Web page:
The positive effects of volunteering, in fact, are greater than having adequate income or being married or one’s education level, according to an overview of current research hailed by the CNCS. The group noted it’s a particularly helpful activity for those who are at risk of isolation and for those who are living with stress, including an older person who is bereaved. Volunteering to make others’ lives better can help seniors better navigate transitions like retirement or becoming unemployed. On the physical side, being a volunteer increases brain activity and lessens depression.

Louis Miller leaves a meal in the refrigerator for a recipient who wasn't home in Salt Lake City on Thursday, Aug. 24, 2017. | Ravell Call, Deseret News

Ursula Staudinger, a psychologist, researcher and co-founder of the Columbia University aging center, which hosts an annual “Age Boom Academy” for journalists to highlight research on aging issues related to work and retirement, said folks who retire early without a plan to stay challenged can lose their cognitive ability.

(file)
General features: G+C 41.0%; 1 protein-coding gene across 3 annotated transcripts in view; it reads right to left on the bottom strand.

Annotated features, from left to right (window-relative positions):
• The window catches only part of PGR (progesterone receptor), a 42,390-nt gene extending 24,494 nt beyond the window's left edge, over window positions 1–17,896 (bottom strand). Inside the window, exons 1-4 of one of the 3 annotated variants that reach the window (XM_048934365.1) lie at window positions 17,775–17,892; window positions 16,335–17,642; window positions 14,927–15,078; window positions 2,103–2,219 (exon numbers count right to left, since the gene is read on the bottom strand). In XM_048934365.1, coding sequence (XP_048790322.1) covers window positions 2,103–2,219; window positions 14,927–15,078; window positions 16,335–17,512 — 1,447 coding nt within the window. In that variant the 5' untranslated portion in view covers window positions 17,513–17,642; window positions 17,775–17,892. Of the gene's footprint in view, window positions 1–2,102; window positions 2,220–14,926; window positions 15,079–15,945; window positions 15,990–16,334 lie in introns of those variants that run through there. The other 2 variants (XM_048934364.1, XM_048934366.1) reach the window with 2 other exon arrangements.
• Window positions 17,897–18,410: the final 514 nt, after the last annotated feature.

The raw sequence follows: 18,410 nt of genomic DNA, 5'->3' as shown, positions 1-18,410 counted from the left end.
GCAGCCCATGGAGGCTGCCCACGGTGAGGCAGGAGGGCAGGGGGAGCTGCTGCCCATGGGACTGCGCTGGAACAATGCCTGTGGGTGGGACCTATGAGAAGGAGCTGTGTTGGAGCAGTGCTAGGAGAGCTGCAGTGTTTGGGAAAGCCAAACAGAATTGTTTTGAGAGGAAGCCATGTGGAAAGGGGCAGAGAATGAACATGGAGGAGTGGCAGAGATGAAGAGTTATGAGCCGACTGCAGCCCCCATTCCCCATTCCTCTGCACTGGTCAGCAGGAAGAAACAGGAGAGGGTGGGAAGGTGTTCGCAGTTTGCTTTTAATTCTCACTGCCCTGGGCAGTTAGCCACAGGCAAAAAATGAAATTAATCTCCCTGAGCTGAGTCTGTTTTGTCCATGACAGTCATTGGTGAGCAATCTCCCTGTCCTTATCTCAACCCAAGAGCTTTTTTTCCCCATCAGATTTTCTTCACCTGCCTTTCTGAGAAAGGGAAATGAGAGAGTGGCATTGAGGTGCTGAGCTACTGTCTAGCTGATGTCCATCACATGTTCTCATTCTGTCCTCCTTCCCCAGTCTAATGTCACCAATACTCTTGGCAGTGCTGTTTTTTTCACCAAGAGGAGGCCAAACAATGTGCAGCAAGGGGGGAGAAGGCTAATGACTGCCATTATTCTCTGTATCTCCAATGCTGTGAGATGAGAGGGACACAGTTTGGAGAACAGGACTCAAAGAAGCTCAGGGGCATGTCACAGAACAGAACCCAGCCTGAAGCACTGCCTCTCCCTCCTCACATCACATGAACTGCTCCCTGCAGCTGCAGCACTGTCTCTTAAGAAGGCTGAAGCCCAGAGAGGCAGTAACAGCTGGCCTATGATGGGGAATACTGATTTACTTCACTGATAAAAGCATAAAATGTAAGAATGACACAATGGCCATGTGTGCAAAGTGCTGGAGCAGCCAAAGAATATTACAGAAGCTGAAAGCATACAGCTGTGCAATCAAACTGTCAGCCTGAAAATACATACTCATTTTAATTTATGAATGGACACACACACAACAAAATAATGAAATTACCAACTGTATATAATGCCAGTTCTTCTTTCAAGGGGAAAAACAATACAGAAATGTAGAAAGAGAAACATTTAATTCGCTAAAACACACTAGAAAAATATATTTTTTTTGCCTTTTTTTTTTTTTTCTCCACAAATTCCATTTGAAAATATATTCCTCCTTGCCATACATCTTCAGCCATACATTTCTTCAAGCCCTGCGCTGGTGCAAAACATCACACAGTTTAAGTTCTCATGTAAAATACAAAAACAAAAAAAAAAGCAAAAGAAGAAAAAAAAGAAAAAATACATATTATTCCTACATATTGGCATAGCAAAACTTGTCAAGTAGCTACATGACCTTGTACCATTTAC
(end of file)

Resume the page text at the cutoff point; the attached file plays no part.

Her research shows that being open to tackling new challenges and learning new things is “especially important” around retirement age because people are seeking ways to stay engaged and relevant.

Volunteering can help fill those gaps and provide meaning to people as they age.

It’s not unusual for older people to spend the last quarter of their lives “on a quest to understand their own purpose and meaning in life,” the Rev. Dr. William B. Randolph, national director of Aging and Older Adult Ministries for The United Methodist Church in Nashville, recently told the Deseret News.

Other experts and studies confirm the ongoing need of seniors to contribute to society and individuals in meaningful ways.